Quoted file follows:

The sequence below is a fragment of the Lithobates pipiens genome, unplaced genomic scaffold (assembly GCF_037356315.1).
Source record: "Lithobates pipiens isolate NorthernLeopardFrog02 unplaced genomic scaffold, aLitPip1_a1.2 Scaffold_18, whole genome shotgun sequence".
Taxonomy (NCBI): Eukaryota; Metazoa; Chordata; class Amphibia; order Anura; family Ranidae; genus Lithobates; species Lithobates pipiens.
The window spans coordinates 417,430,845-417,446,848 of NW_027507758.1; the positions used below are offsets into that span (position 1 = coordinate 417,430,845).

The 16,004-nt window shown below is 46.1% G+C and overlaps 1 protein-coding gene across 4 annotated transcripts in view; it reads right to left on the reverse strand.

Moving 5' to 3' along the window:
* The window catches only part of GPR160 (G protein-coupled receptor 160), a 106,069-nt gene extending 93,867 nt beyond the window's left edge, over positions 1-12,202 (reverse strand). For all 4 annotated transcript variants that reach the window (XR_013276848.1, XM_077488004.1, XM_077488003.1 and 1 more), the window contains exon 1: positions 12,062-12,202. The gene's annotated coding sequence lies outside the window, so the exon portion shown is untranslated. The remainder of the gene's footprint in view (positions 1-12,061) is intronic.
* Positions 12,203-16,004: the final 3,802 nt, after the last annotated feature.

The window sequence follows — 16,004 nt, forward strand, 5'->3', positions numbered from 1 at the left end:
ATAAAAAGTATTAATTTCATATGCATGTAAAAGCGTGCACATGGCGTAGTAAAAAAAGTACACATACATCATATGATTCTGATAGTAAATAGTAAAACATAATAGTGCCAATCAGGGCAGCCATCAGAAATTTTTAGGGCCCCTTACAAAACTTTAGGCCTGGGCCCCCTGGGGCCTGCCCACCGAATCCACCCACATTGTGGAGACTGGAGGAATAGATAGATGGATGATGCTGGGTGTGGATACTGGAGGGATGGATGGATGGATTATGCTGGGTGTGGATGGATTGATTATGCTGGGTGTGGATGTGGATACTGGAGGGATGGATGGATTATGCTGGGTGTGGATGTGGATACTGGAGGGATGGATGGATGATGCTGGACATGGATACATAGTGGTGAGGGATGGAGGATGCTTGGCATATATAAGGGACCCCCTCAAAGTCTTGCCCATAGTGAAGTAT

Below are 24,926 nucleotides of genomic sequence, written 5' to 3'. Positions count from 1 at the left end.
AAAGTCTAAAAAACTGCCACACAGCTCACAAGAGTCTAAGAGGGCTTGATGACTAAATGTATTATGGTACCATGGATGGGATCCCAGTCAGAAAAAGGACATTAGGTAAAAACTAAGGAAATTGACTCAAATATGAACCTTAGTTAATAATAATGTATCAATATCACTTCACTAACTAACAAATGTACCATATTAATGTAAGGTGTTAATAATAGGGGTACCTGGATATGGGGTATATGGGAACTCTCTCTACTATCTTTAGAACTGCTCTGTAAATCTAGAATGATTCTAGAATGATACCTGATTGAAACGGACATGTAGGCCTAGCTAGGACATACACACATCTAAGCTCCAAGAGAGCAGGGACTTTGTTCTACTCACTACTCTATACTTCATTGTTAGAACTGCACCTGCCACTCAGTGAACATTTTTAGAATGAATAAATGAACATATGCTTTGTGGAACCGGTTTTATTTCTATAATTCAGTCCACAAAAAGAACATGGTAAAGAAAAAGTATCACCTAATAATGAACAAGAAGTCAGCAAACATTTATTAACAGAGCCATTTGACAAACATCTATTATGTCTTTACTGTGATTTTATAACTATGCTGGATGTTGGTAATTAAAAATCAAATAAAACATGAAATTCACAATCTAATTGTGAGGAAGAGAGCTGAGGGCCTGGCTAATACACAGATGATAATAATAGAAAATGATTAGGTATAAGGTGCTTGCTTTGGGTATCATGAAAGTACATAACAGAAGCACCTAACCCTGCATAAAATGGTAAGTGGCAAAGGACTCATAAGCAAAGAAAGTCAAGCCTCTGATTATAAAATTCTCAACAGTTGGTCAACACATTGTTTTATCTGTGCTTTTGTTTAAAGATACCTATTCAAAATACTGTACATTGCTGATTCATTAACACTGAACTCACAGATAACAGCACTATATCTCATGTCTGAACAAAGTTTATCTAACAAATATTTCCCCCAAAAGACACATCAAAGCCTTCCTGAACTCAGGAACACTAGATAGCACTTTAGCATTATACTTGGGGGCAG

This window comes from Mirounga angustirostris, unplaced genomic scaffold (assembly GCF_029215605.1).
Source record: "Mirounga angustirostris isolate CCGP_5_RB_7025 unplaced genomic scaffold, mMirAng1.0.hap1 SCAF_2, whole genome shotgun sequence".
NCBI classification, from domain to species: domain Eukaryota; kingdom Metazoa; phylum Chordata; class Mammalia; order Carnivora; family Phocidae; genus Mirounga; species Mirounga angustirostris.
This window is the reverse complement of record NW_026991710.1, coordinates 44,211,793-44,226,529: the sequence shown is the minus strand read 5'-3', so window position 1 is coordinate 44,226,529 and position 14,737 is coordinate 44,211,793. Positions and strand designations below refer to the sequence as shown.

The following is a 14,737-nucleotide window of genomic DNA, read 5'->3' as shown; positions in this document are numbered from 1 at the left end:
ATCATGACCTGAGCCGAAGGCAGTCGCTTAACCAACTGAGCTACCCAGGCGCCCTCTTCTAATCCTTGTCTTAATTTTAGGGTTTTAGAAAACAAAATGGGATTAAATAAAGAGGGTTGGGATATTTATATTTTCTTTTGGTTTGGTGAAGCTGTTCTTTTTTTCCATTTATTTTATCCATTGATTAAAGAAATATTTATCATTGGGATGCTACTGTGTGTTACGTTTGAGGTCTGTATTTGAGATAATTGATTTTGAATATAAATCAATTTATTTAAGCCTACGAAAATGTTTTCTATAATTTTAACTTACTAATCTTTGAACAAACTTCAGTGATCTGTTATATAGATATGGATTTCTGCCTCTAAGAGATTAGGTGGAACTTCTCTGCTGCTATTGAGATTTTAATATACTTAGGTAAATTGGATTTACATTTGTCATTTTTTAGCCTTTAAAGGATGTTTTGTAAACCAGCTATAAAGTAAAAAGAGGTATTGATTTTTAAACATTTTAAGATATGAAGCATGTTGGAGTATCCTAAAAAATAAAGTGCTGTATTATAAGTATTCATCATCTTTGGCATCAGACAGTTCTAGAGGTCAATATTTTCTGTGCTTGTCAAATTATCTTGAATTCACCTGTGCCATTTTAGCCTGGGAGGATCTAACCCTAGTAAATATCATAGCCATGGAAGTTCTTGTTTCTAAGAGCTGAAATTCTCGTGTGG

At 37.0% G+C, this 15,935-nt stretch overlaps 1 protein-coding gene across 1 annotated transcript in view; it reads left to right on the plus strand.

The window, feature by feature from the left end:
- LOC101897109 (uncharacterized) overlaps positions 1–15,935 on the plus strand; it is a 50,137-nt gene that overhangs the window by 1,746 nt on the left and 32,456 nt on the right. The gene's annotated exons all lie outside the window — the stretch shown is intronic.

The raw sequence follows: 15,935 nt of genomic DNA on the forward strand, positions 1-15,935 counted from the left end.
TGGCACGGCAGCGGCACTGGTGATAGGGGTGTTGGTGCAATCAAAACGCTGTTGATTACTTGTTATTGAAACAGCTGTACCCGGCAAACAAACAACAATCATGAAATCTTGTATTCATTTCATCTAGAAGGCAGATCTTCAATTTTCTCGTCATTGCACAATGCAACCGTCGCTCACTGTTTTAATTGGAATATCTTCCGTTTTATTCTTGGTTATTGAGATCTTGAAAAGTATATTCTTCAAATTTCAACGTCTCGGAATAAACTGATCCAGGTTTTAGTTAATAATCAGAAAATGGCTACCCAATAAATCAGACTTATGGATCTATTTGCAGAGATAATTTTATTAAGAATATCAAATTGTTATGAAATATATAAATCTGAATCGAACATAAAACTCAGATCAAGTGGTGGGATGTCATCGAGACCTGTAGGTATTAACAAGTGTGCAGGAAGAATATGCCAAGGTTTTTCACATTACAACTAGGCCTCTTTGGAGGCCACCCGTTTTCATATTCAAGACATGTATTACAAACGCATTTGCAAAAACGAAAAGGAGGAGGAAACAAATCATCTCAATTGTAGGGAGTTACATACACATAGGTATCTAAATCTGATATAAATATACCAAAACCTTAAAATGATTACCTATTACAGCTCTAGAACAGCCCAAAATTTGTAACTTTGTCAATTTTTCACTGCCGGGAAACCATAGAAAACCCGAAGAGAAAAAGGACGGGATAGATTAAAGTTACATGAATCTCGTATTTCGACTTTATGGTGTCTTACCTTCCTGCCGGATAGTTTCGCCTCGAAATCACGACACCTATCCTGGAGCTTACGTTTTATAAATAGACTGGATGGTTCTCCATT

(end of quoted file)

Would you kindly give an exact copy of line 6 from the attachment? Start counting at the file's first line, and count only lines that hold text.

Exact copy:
Moving 5' to 3' along the window: